Davis, Pa Tepaeru Ariki (1923–1990)
Davis, Pa Tepaeru Ariki (1923–1990)
Cook Islands traditional leader and president of the House of Ariki from 1980 until her death. Name variations: Lady Davis. Born in 1923; died in February 1990; married Thomas (Tom) Davis; children: two sons.
Settled by migrants from Tahiti, Samoa, and the Marquesas by the 1200s ce, the Cook Islands are spread over 750,000 square miles of the Pacific Ocean between American Samoa to the west and French Polynesia to the east. The inhabitants were influenced by the Maori culture of New Zealand and to this day speak a Maori dialect besides English. The total land mass of 13 inhabited and 2 uninhabited islands consists of 91.5 square miles. The largest of the islands, Rarotonga, is home to about half of the population of less than 19,000. European explorers including Captain James Cook, for whom the islands are named, made infrequent visits before the 1820s when British missionaries introduced Christianity and trade began with New Zealand. Fearful of French designs on the islands, in 1888 Ariki Makea Takau , the "Queen" who dominated political affairs in the town of Avarau on the main island of Rarotonga, petitioned the British government to establish a protectorate over the most important of the Cook Islands.
In 1900, the local Council of Ariki (chiefs) petitioned for annexation to New Zealand, which formally took place on June 11, 1901. Over the next decades, significant improvements took place in health and education. In the mid-1990s, with life expectancy at birth 69.8 years, adult literacy at 99% and per capita GDP $US 3,500+, the Cook Islands quality of life was the highest of any of the states of Polynesia. In August 1965, the Cook Islands became a sovereign self-governing state in free association with New Zealand, the latter nation retaining responsibility for foreign affairs and defense. Cook Islanders were extended New Zealand citizenship, the right of unrestricted immigration to New Zealand, and generous economic assistance.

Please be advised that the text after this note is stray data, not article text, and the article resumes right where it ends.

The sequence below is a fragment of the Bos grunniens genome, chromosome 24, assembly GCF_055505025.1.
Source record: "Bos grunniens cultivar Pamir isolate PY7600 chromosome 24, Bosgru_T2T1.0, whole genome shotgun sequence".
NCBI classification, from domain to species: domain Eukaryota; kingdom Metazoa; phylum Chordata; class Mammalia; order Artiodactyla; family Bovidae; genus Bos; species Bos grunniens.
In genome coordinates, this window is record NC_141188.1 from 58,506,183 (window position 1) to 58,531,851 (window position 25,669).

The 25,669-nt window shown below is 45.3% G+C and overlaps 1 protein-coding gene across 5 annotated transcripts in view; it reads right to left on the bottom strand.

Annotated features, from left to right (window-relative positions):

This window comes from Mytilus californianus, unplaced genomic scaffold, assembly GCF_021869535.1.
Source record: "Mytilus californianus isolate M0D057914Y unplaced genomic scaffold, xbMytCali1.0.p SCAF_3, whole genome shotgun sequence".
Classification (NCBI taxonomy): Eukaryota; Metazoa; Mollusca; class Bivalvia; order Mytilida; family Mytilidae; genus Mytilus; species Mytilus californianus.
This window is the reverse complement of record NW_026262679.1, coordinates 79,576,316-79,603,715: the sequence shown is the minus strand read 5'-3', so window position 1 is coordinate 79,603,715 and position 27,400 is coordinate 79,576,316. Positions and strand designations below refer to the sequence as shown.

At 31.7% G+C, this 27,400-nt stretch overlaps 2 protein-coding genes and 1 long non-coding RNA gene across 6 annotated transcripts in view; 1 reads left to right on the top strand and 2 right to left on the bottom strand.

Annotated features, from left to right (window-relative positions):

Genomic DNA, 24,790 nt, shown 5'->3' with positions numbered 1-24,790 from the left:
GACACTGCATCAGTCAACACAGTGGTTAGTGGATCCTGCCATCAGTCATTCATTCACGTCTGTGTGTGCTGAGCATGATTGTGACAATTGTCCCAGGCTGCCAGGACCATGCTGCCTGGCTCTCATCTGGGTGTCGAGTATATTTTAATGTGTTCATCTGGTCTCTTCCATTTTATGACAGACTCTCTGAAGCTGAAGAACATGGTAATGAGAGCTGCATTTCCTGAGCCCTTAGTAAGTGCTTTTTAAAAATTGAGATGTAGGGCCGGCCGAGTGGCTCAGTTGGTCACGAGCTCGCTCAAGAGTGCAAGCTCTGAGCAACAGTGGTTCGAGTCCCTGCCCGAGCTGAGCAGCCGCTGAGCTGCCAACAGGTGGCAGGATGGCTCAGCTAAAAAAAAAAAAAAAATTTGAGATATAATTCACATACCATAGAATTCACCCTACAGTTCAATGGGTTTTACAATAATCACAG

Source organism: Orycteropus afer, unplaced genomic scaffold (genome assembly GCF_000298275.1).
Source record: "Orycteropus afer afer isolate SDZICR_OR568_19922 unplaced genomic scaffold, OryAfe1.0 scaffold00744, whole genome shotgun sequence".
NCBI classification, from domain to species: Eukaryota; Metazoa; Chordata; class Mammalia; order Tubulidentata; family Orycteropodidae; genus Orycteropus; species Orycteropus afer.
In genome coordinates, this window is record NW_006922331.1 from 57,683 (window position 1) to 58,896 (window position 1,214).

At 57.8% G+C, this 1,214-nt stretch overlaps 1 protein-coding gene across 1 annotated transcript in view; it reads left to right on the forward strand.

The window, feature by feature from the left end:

With the achievement of self-government in 1965, Cook Islanders had to come to grips with the problem of how best to blend their Polynesian traditions with the patterns of the modern world. In the political realm, one of the ways to build a stronger sense of nationhood was to incorporate traditional leadership into a postcolonial imagined community. Thus in 1965, under the political leadership of Albert Henry, local Ariki (paramount chiefs) were accorded a symbolic position as local royalty, while at the same time being excluded from actual political power. At the most general level, the traditional polity of Rarotonga is triadic in structure, comprising three confederations or vaka (literally canoes): Takitumu, Te Au-o-Tonga, and Puaikura (also known as Arorangi). Each "canoe" is composed of a number of genealogically related ngati, cognatic descent groups with rights to areas of land stretching from the mountainous interior of islands down to the sea. The Takiktumu vaka is represented by two Ariki titles, Pa and Kainuku.
Pa Tepaeru Ariki received the title of Pa Ariki at the age of nine. She spent much of her early childhood in New Zealand. Her marriage to Tom Davis (Pa Tuterangi Ariki), later knighted as Sir Thomas Davis, placed Pa Tepaeru in the center of not only Cook Islands but international affairs. Also educated in New Zealand, Tom became a government medical official on Rarotonga but decided to continue his career abroad. The Davises and their two sons sailed to America on a boat Tom had built. After completing his postgraduate studies at Harvard, he did medical research for the U.S. military and the space program. In the early 1970s, the Davis family returned to the Cook Islands. Tom Davis became premier in 1978, serving almost uninterruptedly until 1987. Pa Tepaeru Ariki Davis was elected president of the House of Ariki in 1980.